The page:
Matt Tait, COO of Correlium, said the marketing practices of the security research industry enable cybercrime worldwide at his keynote at Black Hat Conference 2021. Considering that the conference is dedicated specifically to that industry, it was bold.
His keynote focused on supply chain attacks and described the profitability and ease of ransomware subscriptions. At the same time, he showed how hard it is to create malware and find targets. His bombshell was dropped almost as an aside as he explained how security researchers make the development process easier.
Simply put, he said when researchers find vulnerabilities they send them to vulnerable companies hoping for a contract. It is a marketing practice.
Tait claimed researchers make contact with potential clients through unencrypted communications and unsecured channels. Criminals surveilling researchers steal these findings and post them on the dark web where they are used to design attacks before the victims can mount a defense, the classic definition of a zero-day attack.
“Stolen zero-day is a component of several high-profile stories,” he stated. “If you are building or finding in-the-wild, high impact zero-day attacks, you (the researcher) are a target for criminals.”
Marketing practice concerns
Cyber Protection Magazine has been concerned about research marketing for a while. We receive multiple emails each month about arcane vulnerabilities that are beyond the capabilities of most criminal organizations. The news is released after the potential victims did not offer a contract. The announcement increases name recognition for the organization, shames victims into making a deal, and raises concern among the customers about the products. Tait’s revelation indicates that they also serve as a trail of breadcrumbs for cybercriminals to target the researchers, steal their findings and reduce the overall cost of developing an attack.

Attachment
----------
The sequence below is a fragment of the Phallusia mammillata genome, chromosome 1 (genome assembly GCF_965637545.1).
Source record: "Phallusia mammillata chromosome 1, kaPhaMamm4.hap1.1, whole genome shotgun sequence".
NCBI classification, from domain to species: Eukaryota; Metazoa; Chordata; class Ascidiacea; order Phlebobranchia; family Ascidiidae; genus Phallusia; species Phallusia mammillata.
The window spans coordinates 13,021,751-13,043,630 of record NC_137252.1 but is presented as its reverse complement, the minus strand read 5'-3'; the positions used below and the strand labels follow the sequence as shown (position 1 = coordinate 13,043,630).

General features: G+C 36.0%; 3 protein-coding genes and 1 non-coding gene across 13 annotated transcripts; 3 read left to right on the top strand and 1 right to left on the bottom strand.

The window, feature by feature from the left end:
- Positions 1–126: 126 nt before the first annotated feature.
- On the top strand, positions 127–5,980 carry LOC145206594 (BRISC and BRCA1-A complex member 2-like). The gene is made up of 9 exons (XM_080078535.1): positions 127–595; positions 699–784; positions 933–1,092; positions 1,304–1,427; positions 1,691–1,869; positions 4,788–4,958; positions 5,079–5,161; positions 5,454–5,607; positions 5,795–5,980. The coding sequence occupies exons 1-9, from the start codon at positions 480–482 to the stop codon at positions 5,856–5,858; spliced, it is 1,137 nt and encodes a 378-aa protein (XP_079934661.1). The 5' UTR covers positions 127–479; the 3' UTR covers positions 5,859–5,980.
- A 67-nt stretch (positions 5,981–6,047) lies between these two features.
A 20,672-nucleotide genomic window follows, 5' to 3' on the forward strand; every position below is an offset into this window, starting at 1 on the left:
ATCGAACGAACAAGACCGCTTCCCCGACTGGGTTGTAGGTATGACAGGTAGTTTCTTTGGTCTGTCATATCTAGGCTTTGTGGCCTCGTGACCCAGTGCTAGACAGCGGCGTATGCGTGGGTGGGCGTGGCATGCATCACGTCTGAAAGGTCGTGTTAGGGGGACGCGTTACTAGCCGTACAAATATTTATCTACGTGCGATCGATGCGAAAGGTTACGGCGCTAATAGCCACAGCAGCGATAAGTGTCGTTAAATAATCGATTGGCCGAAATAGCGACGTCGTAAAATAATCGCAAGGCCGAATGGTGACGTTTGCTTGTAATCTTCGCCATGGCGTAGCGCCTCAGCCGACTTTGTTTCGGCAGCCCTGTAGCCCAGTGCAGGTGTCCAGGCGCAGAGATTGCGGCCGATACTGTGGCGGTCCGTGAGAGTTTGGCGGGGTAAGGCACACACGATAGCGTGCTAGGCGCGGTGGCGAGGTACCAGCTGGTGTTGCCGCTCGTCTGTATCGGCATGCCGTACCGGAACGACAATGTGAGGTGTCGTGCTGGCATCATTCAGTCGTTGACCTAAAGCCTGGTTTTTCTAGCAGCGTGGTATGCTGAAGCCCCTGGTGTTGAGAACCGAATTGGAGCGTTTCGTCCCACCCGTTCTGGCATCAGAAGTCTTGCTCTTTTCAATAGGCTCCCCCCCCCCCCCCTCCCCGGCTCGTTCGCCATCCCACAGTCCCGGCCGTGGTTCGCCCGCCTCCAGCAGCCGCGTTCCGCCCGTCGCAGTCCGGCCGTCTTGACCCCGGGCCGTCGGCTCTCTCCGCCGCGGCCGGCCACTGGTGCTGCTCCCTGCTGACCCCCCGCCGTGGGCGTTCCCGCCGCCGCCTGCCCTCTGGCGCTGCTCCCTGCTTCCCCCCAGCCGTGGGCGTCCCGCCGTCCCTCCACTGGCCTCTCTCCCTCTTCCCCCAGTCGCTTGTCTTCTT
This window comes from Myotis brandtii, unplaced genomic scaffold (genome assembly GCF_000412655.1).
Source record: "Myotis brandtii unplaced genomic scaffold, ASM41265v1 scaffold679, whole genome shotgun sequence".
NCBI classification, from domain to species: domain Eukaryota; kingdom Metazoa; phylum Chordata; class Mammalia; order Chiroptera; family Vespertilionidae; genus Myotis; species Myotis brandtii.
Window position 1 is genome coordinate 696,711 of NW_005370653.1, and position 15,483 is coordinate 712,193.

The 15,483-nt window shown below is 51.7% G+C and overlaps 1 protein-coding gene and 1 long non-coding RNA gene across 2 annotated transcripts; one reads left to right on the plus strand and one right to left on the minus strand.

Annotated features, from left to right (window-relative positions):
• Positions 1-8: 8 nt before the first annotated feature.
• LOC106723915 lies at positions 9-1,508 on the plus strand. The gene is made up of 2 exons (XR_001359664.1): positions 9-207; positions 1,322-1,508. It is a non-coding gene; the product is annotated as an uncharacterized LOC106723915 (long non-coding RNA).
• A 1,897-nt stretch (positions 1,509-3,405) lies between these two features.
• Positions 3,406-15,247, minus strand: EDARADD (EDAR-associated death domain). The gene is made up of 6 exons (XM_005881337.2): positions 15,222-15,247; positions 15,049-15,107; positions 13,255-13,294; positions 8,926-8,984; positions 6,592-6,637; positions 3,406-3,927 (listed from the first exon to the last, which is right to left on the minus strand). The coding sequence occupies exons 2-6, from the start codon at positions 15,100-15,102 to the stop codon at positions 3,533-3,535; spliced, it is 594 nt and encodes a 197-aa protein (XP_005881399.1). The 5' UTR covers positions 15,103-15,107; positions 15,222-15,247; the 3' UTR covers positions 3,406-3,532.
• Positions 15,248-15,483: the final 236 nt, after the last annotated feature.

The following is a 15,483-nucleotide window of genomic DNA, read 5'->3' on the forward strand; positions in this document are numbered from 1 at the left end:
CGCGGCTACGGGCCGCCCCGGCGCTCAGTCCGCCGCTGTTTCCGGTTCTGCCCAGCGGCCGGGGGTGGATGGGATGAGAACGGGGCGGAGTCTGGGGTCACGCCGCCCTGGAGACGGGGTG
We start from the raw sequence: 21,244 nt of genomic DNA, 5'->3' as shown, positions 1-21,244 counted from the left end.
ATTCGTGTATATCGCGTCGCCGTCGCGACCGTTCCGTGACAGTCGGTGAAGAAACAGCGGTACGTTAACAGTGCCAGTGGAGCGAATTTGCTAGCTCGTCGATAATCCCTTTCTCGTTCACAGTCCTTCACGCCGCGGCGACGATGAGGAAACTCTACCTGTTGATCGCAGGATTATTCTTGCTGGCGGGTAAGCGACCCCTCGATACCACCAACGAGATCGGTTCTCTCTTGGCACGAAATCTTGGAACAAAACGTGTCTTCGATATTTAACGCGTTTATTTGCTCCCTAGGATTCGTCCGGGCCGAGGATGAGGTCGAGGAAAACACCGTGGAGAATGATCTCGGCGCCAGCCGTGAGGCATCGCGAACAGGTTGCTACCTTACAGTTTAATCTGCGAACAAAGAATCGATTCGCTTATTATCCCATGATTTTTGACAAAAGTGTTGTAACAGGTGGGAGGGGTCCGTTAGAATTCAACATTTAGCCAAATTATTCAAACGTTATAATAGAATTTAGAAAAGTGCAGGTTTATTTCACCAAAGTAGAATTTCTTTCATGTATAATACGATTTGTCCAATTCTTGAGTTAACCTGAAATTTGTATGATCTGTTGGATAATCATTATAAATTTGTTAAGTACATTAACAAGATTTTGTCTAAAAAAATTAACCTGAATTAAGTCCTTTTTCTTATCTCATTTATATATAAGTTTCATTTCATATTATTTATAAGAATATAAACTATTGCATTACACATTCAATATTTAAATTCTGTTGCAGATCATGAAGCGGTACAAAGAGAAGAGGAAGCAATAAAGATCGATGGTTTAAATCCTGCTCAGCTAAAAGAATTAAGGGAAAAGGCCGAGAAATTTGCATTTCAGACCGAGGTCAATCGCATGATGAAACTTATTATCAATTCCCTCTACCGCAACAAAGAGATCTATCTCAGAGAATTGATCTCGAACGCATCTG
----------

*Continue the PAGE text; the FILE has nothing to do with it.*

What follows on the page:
The general news media is often complicit. The reports alert criminals to security holes before they are closed.
Tait pointed out that mass zero-day exploits are technologically difficult, labor-intensive, costly, and fraught with danger, but are still highly profitable if the criminals can identify multiple vulnerabilities along the supply chain.
“Every time an actor wants to use it on an observable platform, there’s a risk for that threat actor, and that the possibility that zero-day chain or some aspects of that intrusion gets detected,” he explained. Once the exploit is launched it is relatively easy to identify the intrusion and close the hole. However, that changes when the attacker focuses on mobile devices.
Mobile devices targeted
“On mobile devices,” Tait said, “there’s been some really high volume exploitation. In-the-wild, zero-day exploits against mobile devices is up dramatically. He claimed there is less observability on mobile devices in a network. We’re only really getting a tiny glimpse of what actually might be happening out there in the world.”
He offered specific guidance for research companies and their marketing targets. First, the researchers need to up their game in securing their communications, Second, they need to limit what they say. Exposing a point-and-click, or even a zero-click exploit can be disastrous if the findings fall into the hands of criminals.
But their customers have to change the way they accept the “cold calls” from researchers. Most companies only accept complete reports thinking it easier to control access. In fact, Tait said accepting partial findings slows attacks, making criminals search multiple sites for the entire exploit. “A steeper update curve increase risk for risk-averse attackers, which makes the vendors’ customers safer.”
More importantly, Tait said, is that we cannot expect governments to come to the rescue with legislation and bureaucracy. Only the platform vendors can do it. Whether they are willing to do so is another question.